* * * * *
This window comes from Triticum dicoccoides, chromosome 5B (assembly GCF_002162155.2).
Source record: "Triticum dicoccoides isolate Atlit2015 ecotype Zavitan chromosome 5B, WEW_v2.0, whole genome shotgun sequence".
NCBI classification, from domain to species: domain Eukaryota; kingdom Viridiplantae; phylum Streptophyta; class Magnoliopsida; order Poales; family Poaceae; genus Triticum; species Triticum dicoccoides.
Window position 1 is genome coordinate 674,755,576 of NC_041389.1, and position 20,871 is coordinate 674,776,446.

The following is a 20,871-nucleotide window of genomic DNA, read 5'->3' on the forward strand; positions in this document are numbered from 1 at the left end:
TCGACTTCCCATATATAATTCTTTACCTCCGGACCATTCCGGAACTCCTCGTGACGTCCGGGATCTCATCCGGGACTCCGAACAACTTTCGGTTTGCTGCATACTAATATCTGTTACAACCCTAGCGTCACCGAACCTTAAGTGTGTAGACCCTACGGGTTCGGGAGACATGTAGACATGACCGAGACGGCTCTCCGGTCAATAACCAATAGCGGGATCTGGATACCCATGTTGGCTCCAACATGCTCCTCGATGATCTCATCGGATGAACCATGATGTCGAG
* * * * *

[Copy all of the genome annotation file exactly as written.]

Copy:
This window comes from Triticum dicoccoides, chromosome 5B (assembly GCF_002162155.2).
Source record: "Triticum dicoccoides isolate Atlit2015 ecotype Zavitan chromosome 5B, WEW_v2.0, whole genome shotgun sequence".
NCBI classification, from domain to species: domain Eukaryota; kingdom Viridiplantae; phylum Streptophyta; class Magnoliopsida; order Poales; family Poaceae; genus Triticum; species Triticum dicoccoides.
Window position 1 is genome coordinate 674,755,576 of NC_041389.1, and position 20,871 is coordinate 674,776,446.

The following is a 20,871-nucleotide window of genomic DNA, read 5'->3' on the forward strand; positions in this document are numbered from 1 at the left end:
TCGACTTCCCATATATAATTCTTTACCTCCGGACCATTCCGGAACTCCTCGTGACGTCCGGGATCTCATCCGGGACTCCGAACAACTTTCGGTTTGCTGCATACTAATATCTGTTACAACCCTAGCGTCACCGAACCTTAAGTGTGTAGACCCTACGGGTTCGGGAGACATGTAGACATGACCGAGACGGCTCTCCGGTCAATAACCAATAGCGGGATCTGGATACCCATGTTGGCTCCAACATGCTCCTCGATGATCTCATCGGATGAACCATGATGTCGAG